Posted tagged ‘Hulu’

UGC, Web TV and P2P

September 5, 2008

Generally speaking, online video exists in one of three forms: user-generated, online TV, and file sharing or P2P downloads. Each has their ups and downs, but there seems to be an ongoing debate about which form will ultimately be more successful or overtake the other.

Currently, user-generated videos have the lion’s share of Web traffic. P2P sites have run into a series of legal issues and Web TV hasn’t quite figured out its place online yet. But the big question is, will that always be the case? Things like profitability and growth play a big part in determining which will steal the top spot in the way of long-term popularity.

Online Video Traffic Comparison

Here are my predictions:

  1. User generated video from sites like YouTube, Revver and Qik will continue to be the most popular.
  2. Web TV will not overtake user-generated video as the most popular online video content, but will gain some traffic share. However, Web TV sites will maintain the greatest ability to generate advertising revnue for the next several years.
  3. In terms of video, P2P is on its way out. Movie and television producers are realizing the benefit of making full-length content available online and collecting ad revenue, which cuts down on copyright infringement – making P2P downloads obsolete.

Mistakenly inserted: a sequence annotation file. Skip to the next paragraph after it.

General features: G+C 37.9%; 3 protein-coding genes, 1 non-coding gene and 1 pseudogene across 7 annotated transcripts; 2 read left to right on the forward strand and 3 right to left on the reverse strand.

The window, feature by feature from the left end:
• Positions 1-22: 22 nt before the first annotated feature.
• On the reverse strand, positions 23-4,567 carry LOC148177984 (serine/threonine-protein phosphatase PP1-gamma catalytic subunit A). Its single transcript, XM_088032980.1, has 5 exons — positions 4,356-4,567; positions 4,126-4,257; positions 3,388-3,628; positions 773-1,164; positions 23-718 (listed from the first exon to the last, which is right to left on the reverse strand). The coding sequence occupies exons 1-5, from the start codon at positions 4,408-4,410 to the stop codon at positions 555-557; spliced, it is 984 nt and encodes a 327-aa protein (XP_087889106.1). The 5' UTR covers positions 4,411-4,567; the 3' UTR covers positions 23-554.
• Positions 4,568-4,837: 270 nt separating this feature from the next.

Ad firms and traditional film producers are more comfortable with the TV and movie formats, so logic says they will continue to choose the more predictable Hulu for placement over the less familiar UGC sites. In addition, YouTube just cannot find a business model that works. Valleywag has a great post that summarizes the issue.

In addition, user-generated video sites just don’t work the way that Hulu does. Nalts over at Willvideoforfood posted about why professional grade videos seem to flop on YouTube. I’d suggest reading Nalts’ post, but here’s the summary – YouTube and similar sites are built around community. You can’t just post a video, no matter how great it is, and expect users to pick it up and share it. Networks, loyal fans and community “cred” are the currency of UGC.

It’s this sense of community between millions of viewers that will keep YouTube and other video sharing sites on top of the popularity contest for the foreseeable future – despite their inability to make as much money as TV-turned-Web gurus.